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HIPAA Privacy Changes Not in Recent 21st Century Cures Act

Wording that would have allowed for changes to the HIPAA Privacy Rule were not included in the recently passed version of the 21st Century Cures bill.

By Elizabeth Snell

The House of Representatives passed the 21st Century Cures Act yesterday with a vote of 392 to 26. This latest version of the legislation did not include wording that could have made it possible to change the HIPAA Privacy Rule and potentially affect PHI sharing options.

HIPAA Privacy Rule not changed in recent 21st Century Cures Act

A previous version of the bill stated that the Secretary of U.S. Department of Health and Human Services could "revise or clarify" Privacy Rule provisions in how PHI was shared for research purposes.

The latest legislation instead calls for a working group “to study and report on the uses and disclosures of protected health information for research purposes” under HIPAA regulation.

“The working group shall conduct a review and submit a report to the Secretary containing recommendations on whether the uses and disclosures of protected health information for research purposes should be modified to allow protected health information to be available, as appropriate, for research purposes, including studies to obtain generalizable knowledge, while protecting individuals’ privacy rights,” the bill explains.

The working group will also need to consider the expectations and preferences on how an individual’s protected health information is shared and used, as well as relevant Federal and State laws.

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Issues related to specific subgroups, such as children, incarcerated individuals, and individuals with a cognitive or intellectual disability that impacts their consenting capacity, will also need to be discussed by the work group.

Finally, the potential uses of the PHI and potential impacts of disclosure and non-disclosure of PHI on access to health care services will need to be reviewed.

Under HIPAA, providers can communicate with a patient’s family, friends, or others involved in their care or payment for care. However, there are requirements to ensure entities do not inadvertently withhold information or release too much.

“A covered entity must obtain the individual’s written authorization for any use or disclosure of protected health information that is not for treatment, payment or health care operations or otherwise permitted or required by the Privacy Rule,” HHS states on its website. “A covered entity may not condition treatment, payment, enrollment, or benefits eligibility on an individual granting an authorization, except in limited circumstances.”

The Privacy Rule also maintains that a covered entity does not need to obtain an individual’s authorization to use or disclose psychotherapy notes when the covered entity who originated the notes may use them for treatment.

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Authorization is also not needed if a covered entity needs the psychotherapy notes for its own training or to defend itself in legal proceedings the individual in question brings forward.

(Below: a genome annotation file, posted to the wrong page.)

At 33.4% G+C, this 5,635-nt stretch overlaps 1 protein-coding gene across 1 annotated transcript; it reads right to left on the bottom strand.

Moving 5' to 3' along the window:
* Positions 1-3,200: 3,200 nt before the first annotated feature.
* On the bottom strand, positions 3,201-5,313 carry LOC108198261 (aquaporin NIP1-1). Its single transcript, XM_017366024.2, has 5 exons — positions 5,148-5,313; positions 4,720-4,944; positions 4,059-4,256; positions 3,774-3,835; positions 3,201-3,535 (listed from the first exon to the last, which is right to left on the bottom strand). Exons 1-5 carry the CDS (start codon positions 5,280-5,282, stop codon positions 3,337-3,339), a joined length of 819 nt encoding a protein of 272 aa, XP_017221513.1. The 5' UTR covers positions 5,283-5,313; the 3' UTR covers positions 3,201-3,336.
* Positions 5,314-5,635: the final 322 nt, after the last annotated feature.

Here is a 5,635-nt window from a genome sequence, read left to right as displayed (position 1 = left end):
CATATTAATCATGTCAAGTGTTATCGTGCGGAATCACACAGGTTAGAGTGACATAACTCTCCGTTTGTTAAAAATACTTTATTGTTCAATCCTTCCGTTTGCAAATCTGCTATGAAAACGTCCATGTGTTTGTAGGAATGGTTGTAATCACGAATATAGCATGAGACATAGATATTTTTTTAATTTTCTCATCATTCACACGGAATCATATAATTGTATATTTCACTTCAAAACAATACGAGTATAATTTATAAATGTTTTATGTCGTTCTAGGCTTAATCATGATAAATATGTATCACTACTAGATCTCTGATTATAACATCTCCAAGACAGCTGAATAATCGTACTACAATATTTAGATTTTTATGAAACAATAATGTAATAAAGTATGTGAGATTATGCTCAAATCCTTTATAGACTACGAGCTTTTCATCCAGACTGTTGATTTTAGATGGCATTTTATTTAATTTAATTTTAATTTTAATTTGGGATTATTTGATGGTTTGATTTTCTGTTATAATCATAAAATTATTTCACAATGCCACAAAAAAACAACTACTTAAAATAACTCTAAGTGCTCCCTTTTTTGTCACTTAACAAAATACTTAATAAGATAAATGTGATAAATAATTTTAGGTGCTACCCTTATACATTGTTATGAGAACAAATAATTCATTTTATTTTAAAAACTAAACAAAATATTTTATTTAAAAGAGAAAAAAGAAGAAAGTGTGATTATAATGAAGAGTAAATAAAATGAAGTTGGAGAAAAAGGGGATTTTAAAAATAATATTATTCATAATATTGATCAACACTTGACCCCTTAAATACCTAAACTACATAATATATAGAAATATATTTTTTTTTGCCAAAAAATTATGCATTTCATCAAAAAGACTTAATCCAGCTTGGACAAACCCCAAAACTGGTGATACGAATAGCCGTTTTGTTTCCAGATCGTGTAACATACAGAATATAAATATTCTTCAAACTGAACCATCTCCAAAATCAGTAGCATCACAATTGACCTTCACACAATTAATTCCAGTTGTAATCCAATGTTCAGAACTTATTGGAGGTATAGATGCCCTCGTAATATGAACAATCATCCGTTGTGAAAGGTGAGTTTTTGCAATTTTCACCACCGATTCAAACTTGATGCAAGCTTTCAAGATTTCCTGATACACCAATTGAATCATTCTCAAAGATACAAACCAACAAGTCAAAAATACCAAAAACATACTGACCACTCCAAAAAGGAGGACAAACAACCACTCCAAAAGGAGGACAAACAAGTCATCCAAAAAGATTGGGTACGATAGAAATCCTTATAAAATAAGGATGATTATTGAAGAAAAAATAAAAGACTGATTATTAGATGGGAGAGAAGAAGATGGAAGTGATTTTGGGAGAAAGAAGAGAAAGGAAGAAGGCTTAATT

The revised legislation also notes that there is some current confusion regarding permissible practices under HIPAA in terms of PHI. This confusion “may hinder appropriate communication of healthcare information or treatment preferences with appropriate caregivers.”

However, it used wording to show that clarification, and not necessarily change is needed to help ensure proper patient care:

It is the sense of Congress that clarification is needed regarding the privacy rule promulgated under section 264(c) of the Health Insurance Portability and Accountability Act of 1996 (42 U.S.C. 1320d–2 note) regarding existing permitted uses and disclosures of health information by health care professionals to communicate with caregivers of adults with a serious mental illness to facilitate treatment.   

Other bill provisions include aiming to bring cures to diseases that afflict a significant population.

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“This legislation will advance Vice-President Biden’s moonshot to find cures for cancer, President Obama’s Precision Medicine Initiative, and Alzheimer’s research – and it will help states in the fight against opioid abuse and the one in five adults in this country suffering from a mental illness,” said Lamar Alexander, chairman of the Senate committee on Health, Education, Labor, and Pensions. “It’s time for the Senate to deliver on the promise of 21st Century Cures for patients.”

Interoperability was also a key provision of the revised legislation. For example, a condition of the bill is that health IT certification for 21st Century Cures programs is that systems do not prohibit or restrict their interoperability with other technology among other prohibitions and restrictions relative to health IT usability, security, and information exchange.

The Department of Health and Human Services (HHS) will also need to address the EHR Incentive Programs, Merit-based Incentive Payment Systems, Alternative Payment Models, and Hospital Value-Based Purchasing Program, and other value-based care programs to develop a strategy for assisting providing in care quality improvements in amended changes to the Health Information Technology for Economic and Clinical Health Act.

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